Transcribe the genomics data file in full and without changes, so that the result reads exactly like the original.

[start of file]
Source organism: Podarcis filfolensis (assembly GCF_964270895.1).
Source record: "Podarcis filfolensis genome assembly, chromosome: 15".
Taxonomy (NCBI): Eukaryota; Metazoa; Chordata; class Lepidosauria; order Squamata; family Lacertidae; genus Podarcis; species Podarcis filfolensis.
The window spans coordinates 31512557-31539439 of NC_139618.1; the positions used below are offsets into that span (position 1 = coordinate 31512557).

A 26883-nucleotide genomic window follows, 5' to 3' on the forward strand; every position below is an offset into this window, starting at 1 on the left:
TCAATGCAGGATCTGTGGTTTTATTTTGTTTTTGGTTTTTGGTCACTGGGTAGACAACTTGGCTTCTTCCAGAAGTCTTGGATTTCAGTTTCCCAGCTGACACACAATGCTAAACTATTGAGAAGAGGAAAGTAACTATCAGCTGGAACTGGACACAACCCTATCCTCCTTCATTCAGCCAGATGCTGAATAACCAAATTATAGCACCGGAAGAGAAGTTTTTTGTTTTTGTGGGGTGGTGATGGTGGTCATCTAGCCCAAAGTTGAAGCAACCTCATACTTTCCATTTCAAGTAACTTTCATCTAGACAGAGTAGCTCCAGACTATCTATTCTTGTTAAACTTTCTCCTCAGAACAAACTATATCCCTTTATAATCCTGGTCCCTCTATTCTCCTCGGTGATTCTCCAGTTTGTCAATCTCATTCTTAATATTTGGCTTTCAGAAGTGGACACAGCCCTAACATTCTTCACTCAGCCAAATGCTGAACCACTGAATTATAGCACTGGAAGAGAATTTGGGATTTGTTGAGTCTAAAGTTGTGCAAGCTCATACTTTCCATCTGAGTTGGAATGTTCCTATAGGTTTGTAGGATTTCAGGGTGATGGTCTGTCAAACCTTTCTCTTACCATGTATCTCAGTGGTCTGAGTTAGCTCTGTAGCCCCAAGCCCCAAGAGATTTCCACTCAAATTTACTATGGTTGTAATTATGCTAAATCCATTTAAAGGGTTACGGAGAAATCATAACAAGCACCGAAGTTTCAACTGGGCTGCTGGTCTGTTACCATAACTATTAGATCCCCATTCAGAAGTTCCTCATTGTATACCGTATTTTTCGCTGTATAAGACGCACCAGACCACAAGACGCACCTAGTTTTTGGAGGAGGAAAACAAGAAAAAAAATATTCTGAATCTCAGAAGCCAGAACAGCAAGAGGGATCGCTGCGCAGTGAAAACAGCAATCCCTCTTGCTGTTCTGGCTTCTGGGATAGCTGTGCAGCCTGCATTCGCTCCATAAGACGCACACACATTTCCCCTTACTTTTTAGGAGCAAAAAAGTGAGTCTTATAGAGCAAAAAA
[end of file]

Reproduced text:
Source organism: Podarcis filfolensis (assembly GCF_964270895.1).
Source record: "Podarcis filfolensis genome assembly, chromosome: 15".
Taxonomy (NCBI): Eukaryota; Metazoa; Chordata; class Lepidosauria; order Squamata; family Lacertidae; genus Podarcis; species Podarcis filfolensis.
The window spans coordinates 31512557-31539439 of NC_139618.1; the positions used below are offsets into that span (position 1 = coordinate 31512557).

A 26883-nucleotide genomic window follows, 5' to 3' on the forward strand; every position below is an offset into this window, starting at 1 on the left:
TCAATGCAGGATCTGTGGTTTTATTTTGTTTTTGGTTTTTGGTCACTGGGTAGACAACTTGGCTTCTTCCAGAAGTCTTGGATTTCAGTTTCCCAGCTGACACACAATGCTAAACTATTGAGAAGAGGAAAGTAACTATCAGCTGGAACTGGACACAACCCTATCCTCCTTCATTCAGCCAGATGCTGAATAACCAAATTATAGCACCGGAAGAGAAGTTTTTTGTTTTTGTGGGGTGGTGATGGTGGTCATCTAGCCCAAAGTTGAAGCAACCTCATACTTTCCATTTCAAGTAACTTTCATCTAGACAGAGTAGCTCCAGACTATCTATTCTTGTTAAACTTTCTCCTCAGAACAAACTATATCCCTTTATAATCCTGGTCCCTCTATTCTCCTCGGTGATTCTCCAGTTTGTCAATCTCATTCTTAATATTTGGCTTTCAGAAGTGGACACAGCCCTAACATTCTTCACTCAGCCAAATGCTGAACCACTGAATTATAGCACTGGAAGAGAATTTGGGATTTGTTGAGTCTAAAGTTGTGCAAGCTCATACTTTCCATCTGAGTTGGAATGTTCCTATAGGTTTGTAGGATTTCAGGGTGATGGTCTGTCAAACCTTTCTCTTACCATGTATCTCAGTGGTCTGAGTTAGCTCTGTAGCCCCAAGCCCCAAGAGATTTCCACTCAAATTTACTATGGTTGTAATTATGCTAAATCCATTTAAAGGGTTACGGAGAAATCATAACAAGCACCGAAGTTTCAACTGGGCTGCTGGTCTGTTACCATAACTATTAGATCCCCATTCAGAAGTTCCTCATTGTATACCGTATTTTTCGCTGTATAAGACGCACCAGACCACAAGACGCACCTAGTTTTTGGAGGAGGAAAACAAGAAAAAAAATATTCTGAATCTCAGAAGCCAGAACAGCAAGAGGGATCGCTGCGCAGTGAAAACAGCAATCCCTCTTGCTGTTCTGGCTTCTGGGATAGCTGTGCAGCCTGCATTCGCTCCATAAGACGCACACACATTTCCCCTTACTTTTTAGGAGCAAAAAAGTGAGTCTTATAGAGCAAAAAA